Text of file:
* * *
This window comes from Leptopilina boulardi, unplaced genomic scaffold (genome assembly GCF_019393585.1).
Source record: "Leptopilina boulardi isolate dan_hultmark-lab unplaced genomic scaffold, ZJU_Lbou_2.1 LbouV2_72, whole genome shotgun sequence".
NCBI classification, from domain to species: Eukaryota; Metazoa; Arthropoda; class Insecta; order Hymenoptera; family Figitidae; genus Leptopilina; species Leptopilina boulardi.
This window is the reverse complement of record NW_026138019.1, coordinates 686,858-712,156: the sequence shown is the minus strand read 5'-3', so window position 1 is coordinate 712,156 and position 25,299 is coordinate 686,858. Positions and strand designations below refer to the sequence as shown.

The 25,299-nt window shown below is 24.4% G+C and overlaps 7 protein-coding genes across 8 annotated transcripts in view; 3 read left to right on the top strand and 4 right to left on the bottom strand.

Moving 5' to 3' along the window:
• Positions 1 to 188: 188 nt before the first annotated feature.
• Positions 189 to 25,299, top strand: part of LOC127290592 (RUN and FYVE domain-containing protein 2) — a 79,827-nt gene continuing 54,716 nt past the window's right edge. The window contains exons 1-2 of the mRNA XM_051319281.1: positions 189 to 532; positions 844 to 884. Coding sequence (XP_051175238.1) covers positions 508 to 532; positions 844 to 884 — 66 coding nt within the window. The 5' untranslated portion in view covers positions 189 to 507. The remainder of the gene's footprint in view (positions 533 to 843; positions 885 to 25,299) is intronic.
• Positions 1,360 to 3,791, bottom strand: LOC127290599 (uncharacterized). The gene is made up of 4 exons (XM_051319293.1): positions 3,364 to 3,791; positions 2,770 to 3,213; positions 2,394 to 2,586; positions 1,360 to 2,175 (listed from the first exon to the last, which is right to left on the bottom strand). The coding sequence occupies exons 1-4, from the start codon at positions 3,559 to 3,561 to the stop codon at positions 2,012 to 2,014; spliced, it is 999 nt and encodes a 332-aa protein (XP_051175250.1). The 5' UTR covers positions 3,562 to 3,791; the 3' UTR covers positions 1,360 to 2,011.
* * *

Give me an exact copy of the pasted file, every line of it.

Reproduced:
This window comes from Leptopilina boulardi, unplaced genomic scaffold (genome assembly GCF_019393585.1).
Source record: "Leptopilina boulardi isolate dan_hultmark-lab unplaced genomic scaffold, ZJU_Lbou_2.1 LbouV2_72, whole genome shotgun sequence".
NCBI classification, from domain to species: Eukaryota; Metazoa; Arthropoda; class Insecta; order Hymenoptera; family Figitidae; genus Leptopilina; species Leptopilina boulardi.
This window is the reverse complement of record NW_026138019.1, coordinates 686,858-712,156: the sequence shown is the minus strand read 5'-3', so window position 1 is coordinate 712,156 and position 25,299 is coordinate 686,858. Positions and strand designations below refer to the sequence as shown.

The 25,299-nt window shown below is 24.4% G+C and overlaps 7 protein-coding genes across 8 annotated transcripts in view; 3 read left to right on the top strand and 4 right to left on the bottom strand.

Moving 5' to 3' along the window:
• Positions 1 to 188: 188 nt before the first annotated feature.
• Positions 189 to 25,299, top strand: part of LOC127290592 (RUN and FYVE domain-containing protein 2) — a 79,827-nt gene continuing 54,716 nt past the window's right edge. The window contains exons 1-2 of the mRNA XM_051319281.1: positions 189 to 532; positions 844 to 884. Coding sequence (XP_051175238.1) covers positions 508 to 532; positions 844 to 884 — 66 coding nt within the window. The 5' untranslated portion in view covers positions 189 to 507. The remainder of the gene's footprint in view (positions 533 to 843; positions 885 to 25,299) is intronic.
• Positions 1,360 to 3,791, bottom strand: LOC127290599 (uncharacterized). The gene is made up of 4 exons (XM_051319293.1): positions 3,364 to 3,791; positions 2,770 to 3,213; positions 2,394 to 2,586; positions 1,360 to 2,175 (listed from the first exon to the last, which is right to left on the bottom strand). The coding sequence occupies exons 1-4, from the start codon at positions 3,559 to 3,561 to the stop codon at positions 2,012 to 2,014; spliced, it is 999 nt and encodes a 332-aa protein (XP_051175250.1). The 5' UTR covers positions 3,562 to 3,791; the 3' UTR covers positions 1,360 to 2,011.